Catherine Fife MPP, Waterloo

Government of Ontario

No new long-term care beds built in Kitchener-Waterloo in three years, NDP reveals

Published on January 23, 2020

KITCHENER-WATERLOO — The NDP revealed Thursday that not a single long-term care bed has been created in Kitchener-Waterloo in three years. NDP MPPs Catherine Fife (Waterloo), Laura Mae Lindo (Kitchener Centre), Sandy Shaw (Hamilton West-Ancaster-Dundas), Sol Mamakwa (Kiiwetinoong) and Ian Arthur (Kingston and the Islands) said that’s despite a growing wait list in the community.

Between 2017 and the end of 2019, zero long-term care beds were created in the region, and, as of November 2019, 848 people in Waterloo were stuck on a wait list for a long-term care bed, while 1,931 people were on a wait list for long-term care in Kitchener. 

“The need for investment in the long-term care sector has never been more glaring, yet the Ford government neglected to build even a single long-term care bed in Kitchener-Waterloo since coming to power — the result is that thousands in the region have been left to languish on wait lists — many of them in hospital beds, which is making the hallway medicine crisis even worse,” said Fife.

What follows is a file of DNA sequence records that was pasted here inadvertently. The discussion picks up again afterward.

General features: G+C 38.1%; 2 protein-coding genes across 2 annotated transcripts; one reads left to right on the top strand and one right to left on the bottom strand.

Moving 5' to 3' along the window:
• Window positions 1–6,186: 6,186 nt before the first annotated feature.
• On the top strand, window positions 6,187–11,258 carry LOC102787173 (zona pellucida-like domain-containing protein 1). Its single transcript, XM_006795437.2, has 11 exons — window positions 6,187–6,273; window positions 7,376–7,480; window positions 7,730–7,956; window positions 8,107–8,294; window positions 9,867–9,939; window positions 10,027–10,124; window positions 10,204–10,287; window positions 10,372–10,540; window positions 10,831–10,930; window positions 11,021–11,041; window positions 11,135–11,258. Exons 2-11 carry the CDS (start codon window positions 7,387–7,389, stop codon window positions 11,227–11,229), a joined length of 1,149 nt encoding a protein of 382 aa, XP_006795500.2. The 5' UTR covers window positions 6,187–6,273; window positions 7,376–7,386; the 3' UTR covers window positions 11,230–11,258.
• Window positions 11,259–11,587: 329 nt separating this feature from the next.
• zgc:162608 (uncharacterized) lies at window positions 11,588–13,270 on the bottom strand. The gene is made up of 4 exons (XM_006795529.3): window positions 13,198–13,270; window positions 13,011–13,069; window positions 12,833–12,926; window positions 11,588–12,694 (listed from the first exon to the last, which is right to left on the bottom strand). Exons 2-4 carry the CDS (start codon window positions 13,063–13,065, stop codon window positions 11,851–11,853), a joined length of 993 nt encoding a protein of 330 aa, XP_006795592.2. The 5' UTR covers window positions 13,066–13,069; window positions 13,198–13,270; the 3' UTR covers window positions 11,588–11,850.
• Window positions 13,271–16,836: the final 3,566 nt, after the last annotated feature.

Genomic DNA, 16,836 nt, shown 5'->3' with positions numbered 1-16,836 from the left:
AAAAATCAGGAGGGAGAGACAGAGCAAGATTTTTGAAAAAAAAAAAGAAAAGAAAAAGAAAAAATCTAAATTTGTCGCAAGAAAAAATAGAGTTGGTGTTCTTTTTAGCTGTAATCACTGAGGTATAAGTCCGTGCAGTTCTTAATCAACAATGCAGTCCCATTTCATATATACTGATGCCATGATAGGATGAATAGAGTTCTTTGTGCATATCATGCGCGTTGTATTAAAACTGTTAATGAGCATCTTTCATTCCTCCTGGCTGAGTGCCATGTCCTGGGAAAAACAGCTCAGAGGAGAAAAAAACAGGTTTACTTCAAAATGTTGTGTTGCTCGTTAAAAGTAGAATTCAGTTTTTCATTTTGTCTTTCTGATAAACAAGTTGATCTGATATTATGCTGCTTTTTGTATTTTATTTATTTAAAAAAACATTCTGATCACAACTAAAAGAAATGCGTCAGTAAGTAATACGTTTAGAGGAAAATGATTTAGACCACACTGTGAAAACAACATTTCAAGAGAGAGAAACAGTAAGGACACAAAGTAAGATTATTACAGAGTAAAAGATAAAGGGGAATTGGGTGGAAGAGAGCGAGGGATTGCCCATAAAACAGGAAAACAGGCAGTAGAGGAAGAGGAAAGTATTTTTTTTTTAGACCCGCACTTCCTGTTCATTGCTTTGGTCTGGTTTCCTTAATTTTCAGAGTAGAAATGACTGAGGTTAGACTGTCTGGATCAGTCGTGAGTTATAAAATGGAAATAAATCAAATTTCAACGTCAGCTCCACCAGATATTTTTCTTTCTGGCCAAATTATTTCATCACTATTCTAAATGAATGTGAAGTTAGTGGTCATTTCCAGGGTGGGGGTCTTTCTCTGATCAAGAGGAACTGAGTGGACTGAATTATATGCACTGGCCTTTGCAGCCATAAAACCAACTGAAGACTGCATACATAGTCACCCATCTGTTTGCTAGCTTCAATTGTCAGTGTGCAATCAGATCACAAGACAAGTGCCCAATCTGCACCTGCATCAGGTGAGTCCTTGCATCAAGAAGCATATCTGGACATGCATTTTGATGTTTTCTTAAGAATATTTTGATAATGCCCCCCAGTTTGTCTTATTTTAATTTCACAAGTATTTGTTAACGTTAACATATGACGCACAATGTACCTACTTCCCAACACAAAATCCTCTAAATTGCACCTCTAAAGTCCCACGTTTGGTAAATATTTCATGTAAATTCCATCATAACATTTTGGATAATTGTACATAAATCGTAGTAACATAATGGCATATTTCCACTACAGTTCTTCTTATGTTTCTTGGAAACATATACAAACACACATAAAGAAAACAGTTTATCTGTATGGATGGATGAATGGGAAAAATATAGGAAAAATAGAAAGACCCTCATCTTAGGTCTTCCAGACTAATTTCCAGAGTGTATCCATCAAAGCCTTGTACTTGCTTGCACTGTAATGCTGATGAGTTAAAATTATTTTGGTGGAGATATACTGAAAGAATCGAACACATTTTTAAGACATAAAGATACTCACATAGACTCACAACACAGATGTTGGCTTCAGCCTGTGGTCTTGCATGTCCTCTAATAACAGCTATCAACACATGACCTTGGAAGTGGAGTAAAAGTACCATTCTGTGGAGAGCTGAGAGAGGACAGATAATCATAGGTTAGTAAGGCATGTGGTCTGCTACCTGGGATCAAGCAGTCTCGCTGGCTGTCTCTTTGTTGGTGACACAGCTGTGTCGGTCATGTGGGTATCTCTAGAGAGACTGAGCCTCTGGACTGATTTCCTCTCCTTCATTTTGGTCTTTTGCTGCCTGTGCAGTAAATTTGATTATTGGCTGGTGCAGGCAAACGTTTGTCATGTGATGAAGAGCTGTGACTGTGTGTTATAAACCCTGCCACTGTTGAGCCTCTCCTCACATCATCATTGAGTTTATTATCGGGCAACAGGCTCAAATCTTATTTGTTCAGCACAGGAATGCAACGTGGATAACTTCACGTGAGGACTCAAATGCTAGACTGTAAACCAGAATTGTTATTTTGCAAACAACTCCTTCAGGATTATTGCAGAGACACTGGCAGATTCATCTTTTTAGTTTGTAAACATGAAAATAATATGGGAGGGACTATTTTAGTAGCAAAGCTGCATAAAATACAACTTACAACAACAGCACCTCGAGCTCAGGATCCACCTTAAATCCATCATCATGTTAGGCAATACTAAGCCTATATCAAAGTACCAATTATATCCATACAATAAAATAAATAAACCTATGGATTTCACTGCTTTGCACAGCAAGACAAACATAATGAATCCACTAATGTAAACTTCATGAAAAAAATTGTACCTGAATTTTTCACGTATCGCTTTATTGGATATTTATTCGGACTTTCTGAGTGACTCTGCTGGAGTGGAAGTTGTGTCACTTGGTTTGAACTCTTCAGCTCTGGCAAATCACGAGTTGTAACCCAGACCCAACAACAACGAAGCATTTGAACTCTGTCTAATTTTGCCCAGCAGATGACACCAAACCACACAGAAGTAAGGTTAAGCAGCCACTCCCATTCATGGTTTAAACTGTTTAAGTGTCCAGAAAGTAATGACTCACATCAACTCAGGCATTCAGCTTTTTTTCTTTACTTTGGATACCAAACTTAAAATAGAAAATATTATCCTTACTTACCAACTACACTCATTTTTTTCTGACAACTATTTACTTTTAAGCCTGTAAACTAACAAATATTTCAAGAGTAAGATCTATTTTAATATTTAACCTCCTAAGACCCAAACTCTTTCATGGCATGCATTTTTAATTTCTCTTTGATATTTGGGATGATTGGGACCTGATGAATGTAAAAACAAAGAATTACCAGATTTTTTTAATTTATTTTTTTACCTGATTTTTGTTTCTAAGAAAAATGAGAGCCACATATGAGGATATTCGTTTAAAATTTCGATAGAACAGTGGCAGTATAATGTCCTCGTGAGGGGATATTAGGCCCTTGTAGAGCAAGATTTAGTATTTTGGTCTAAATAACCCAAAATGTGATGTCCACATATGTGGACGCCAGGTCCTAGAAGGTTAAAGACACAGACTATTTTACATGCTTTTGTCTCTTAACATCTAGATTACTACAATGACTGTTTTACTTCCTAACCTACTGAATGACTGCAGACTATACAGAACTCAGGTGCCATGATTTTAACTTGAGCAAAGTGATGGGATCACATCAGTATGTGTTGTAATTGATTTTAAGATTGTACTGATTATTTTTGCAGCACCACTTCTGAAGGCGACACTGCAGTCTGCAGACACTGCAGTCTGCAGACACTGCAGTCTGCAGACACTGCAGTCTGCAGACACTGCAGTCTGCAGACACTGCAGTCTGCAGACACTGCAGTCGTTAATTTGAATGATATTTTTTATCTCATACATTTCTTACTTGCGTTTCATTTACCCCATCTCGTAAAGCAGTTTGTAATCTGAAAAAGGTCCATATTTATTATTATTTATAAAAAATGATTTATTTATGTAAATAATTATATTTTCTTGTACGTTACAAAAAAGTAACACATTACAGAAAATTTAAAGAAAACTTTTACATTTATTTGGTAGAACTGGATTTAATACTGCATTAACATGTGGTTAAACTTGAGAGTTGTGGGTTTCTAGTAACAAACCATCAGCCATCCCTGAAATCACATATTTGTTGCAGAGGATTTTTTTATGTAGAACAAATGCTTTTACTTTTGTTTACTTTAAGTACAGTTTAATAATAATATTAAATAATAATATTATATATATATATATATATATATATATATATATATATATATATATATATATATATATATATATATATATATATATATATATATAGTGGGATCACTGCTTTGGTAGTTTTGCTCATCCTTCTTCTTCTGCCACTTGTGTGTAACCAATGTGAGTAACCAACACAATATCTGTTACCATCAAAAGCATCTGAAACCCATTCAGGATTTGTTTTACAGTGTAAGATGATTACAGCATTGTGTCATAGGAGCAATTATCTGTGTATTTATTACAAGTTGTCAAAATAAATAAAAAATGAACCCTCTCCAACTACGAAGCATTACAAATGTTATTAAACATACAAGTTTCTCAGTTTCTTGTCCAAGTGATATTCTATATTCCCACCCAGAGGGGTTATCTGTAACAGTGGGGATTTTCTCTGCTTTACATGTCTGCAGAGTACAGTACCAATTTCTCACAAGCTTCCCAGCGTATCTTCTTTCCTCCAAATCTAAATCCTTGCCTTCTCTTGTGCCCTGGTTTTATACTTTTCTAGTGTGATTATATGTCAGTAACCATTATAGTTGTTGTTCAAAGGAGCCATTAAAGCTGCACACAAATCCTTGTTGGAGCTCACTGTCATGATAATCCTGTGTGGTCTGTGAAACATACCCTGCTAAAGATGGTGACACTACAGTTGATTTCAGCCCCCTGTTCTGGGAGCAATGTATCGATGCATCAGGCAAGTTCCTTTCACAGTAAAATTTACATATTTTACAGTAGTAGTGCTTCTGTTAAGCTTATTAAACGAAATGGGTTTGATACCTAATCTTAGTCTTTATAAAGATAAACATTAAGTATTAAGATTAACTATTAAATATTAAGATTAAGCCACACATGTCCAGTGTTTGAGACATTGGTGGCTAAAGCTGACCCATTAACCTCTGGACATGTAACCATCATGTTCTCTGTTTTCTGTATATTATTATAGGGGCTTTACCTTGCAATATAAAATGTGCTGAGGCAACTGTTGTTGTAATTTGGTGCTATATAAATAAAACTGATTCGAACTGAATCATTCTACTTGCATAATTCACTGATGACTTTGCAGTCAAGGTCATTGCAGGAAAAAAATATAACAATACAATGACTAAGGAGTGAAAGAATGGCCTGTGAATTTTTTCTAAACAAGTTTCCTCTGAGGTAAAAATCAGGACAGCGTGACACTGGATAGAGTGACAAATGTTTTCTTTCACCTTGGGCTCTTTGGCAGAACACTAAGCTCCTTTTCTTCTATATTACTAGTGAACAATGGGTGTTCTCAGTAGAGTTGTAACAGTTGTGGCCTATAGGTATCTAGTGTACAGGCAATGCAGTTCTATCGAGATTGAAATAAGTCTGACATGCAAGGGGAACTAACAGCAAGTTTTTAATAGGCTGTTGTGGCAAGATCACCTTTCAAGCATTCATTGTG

“The previous Liberal government let Ontario’s long-term care wait list get out of control, and the Ford government is making a bad situation worse by failing to build long-term care beds, and allowing wait lists to balloon,” said Lindo. “Since Doug Ford came to power, Ontario’s provincial wait-list for long-term care has grown by 3,371 people.

“On top of this, Ford plans to slash $34-million from long-term care homes in 2020. That means fewer staff — even though they’re already run off their feet and unable to give residents enough one-on-one attention — and less money to upkeep the facilities so they’re safe.”

In October 2019, a report from the Financial Accountability Office (FAO) confirmed that the Ford government is failing to keep up with demand for new long-term care beds. The FAO’s report shows that even if the government met its target of building 15,000 beds, it will fall far short of what’s needed. Falling far short of that, in its first 18 months in office, Ford has built just 21 beds throughout the entire province.